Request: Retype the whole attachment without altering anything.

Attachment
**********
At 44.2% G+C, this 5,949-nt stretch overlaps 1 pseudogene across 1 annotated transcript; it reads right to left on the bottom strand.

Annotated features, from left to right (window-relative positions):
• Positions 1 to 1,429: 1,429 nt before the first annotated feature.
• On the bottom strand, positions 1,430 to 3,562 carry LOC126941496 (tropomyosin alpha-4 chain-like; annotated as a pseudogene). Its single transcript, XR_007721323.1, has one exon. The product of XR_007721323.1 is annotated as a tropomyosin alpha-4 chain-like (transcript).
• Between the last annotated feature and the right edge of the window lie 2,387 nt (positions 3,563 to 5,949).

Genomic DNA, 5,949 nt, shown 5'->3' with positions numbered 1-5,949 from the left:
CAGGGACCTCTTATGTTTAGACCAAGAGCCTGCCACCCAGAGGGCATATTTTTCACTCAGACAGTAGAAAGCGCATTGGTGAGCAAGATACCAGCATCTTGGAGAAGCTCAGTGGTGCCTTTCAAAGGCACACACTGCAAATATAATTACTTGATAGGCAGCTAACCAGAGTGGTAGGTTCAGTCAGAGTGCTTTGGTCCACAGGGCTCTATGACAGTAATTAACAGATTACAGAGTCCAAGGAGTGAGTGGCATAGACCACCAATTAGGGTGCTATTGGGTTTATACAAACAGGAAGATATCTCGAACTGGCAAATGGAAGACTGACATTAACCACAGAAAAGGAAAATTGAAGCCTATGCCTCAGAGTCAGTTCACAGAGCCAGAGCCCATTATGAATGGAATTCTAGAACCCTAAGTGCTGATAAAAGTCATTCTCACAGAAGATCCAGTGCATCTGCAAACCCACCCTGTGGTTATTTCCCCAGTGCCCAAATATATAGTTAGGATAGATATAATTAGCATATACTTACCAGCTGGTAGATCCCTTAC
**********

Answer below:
At 44.2% G+C, this 5,949-nt stretch overlaps 1 pseudogene across 1 annotated transcript; it reads right to left on the bottom strand.

Annotated features, from left to right (window-relative positions):
• Positions 1 to 1,429: 1,429 nt before the first annotated feature.
• On the bottom strand, positions 1,430 to 3,562 carry LOC126941496 (tropomyosin alpha-4 chain-like; annotated as a pseudogene). Its single transcript, XR_007721323.1, has one exon. The product of XR_007721323.1 is annotated as a tropomyosin alpha-4 chain-like (transcript).
• Between the last annotated feature and the right edge of the window lie 2,387 nt (positions 3,563 to 5,949).

Genomic DNA, 5,949 nt, shown 5'->3' with positions numbered 1-5,949 from the left:
CAGGGACCTCTTATGTTTAGACCAAGAGCCTGCCACCCAGAGGGCATATTTTTCACTCAGACAGTAGAAAGCGCATTGGTGAGCAAGATACCAGCATCTTGGAGAAGCTCAGTGGTGCCTTTCAAAGGCACACACTGCAAATATAATTACTTGATAGGCAGCTAACCAGAGTGGTAGGTTCAGTCAGAGTGCTTTGGTCCACAGGGCTCTATGACAGTAATTAACAGATTACAGAGTCCAAGGAGTGAGTGGCATAGACCACCAATTAGGGTGCTATTGGGTTTATACAAACAGGAAGATATCTCGAACTGGCAAATGGAAGACTGACATTAACCACAGAAAAGGAAAATTGAAGCCTATGCCTCAGAGTCAGTTCACAGAGCCAGAGCCCATTATGAATGGAATTCTAGAACCCTAAGTGCTGATAAAAGTCATTCTCACAGAAGATCCAGTGCATCTGCAAACCCACCCTGTGGTTATTTCCCCAGTGCCCAAATATATAGTTAGGATAGATATAATTAGCATATACTTACCAGCTGGTAGATCCCTTAC